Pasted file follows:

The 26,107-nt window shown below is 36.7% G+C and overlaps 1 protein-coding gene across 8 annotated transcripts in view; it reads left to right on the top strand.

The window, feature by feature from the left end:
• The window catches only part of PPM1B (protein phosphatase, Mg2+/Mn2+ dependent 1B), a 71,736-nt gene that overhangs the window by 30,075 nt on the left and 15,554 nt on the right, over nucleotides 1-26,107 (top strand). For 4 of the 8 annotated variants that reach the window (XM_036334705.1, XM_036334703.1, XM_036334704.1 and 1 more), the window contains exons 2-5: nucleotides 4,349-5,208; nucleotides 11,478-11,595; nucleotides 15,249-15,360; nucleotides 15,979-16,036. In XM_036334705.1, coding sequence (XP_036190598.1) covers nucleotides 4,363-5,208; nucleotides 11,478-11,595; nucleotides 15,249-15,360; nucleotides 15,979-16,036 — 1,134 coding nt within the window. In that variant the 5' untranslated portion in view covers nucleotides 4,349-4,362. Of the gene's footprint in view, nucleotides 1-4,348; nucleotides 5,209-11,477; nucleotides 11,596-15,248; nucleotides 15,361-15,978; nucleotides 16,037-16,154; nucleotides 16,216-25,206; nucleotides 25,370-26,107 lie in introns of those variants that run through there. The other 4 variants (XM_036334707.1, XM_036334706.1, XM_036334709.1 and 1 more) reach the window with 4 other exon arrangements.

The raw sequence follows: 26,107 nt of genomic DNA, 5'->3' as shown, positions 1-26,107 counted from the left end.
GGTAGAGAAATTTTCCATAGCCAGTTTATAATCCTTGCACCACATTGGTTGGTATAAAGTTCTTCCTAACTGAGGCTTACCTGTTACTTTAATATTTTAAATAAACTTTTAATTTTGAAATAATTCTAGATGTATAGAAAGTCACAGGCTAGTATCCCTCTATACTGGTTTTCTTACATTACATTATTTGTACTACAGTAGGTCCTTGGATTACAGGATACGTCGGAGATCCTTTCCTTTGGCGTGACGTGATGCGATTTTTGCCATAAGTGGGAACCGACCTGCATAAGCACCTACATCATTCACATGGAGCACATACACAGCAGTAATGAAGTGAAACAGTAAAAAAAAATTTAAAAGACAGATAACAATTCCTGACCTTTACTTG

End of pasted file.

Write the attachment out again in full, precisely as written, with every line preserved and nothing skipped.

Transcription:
The 26,107-nt window shown below is 36.7% G+C and overlaps 1 protein-coding gene across 8 annotated transcripts in view; it reads left to right on the top strand.

The window, feature by feature from the left end:
• The window catches only part of PPM1B (protein phosphatase, Mg2+/Mn2+ dependent 1B), a 71,736-nt gene that overhangs the window by 30,075 nt on the left and 15,554 nt on the right, over nucleotides 1-26,107 (top strand). For 4 of the 8 annotated variants that reach the window (XM_036334705.1, XM_036334703.1, XM_036334704.1 and 1 more), the window contains exons 2-5: nucleotides 4,349-5,208; nucleotides 11,478-11,595; nucleotides 15,249-15,360; nucleotides 15,979-16,036. In XM_036334705.1, coding sequence (XP_036190598.1) covers nucleotides 4,363-5,208; nucleotides 11,478-11,595; nucleotides 15,249-15,360; nucleotides 15,979-16,036 — 1,134 coding nt within the window. In that variant the 5' untranslated portion in view covers nucleotides 4,349-4,362. Of the gene's footprint in view, nucleotides 1-4,348; nucleotides 5,209-11,477; nucleotides 11,596-15,248; nucleotides 15,361-15,978; nucleotides 16,037-16,154; nucleotides 16,216-25,206; nucleotides 25,370-26,107 lie in introns of those variants that run through there. The other 4 variants (XM_036334707.1, XM_036334706.1, XM_036334709.1 and 1 more) reach the window with 4 other exon arrangements.

The raw sequence follows: 26,107 nt of genomic DNA, 5'->3' as shown, positions 1-26,107 counted from the left end.
GGTAGAGAAATTTTCCATAGCCAGTTTATAATCCTTGCACCACATTGGTTGGTATAAAGTTCTTCCTAACTGAGGCTTACCTGTTACTTTAATATTTTAAATAAACTTTTAATTTTGAAATAATTCTAGATGTATAGAAAGTCACAGGCTAGTATCCCTCTATACTGGTTTTCTTACATTACATTATTTGTACTACAGTAGGTCCTTGGATTACAGGATACGTCGGAGATCCTTTCCTTTGGCGTGACGTGATGCGATTTTTGCCATAAGTGGGAACCGACCTGCATAAGCACCTACATCATTCACATGGAGCACATACACAGCAGTAATGAAGTGAAACAGTAAAAAAAAATTTAAAAGACAGATAACAATTCCTGACCTTTACTTG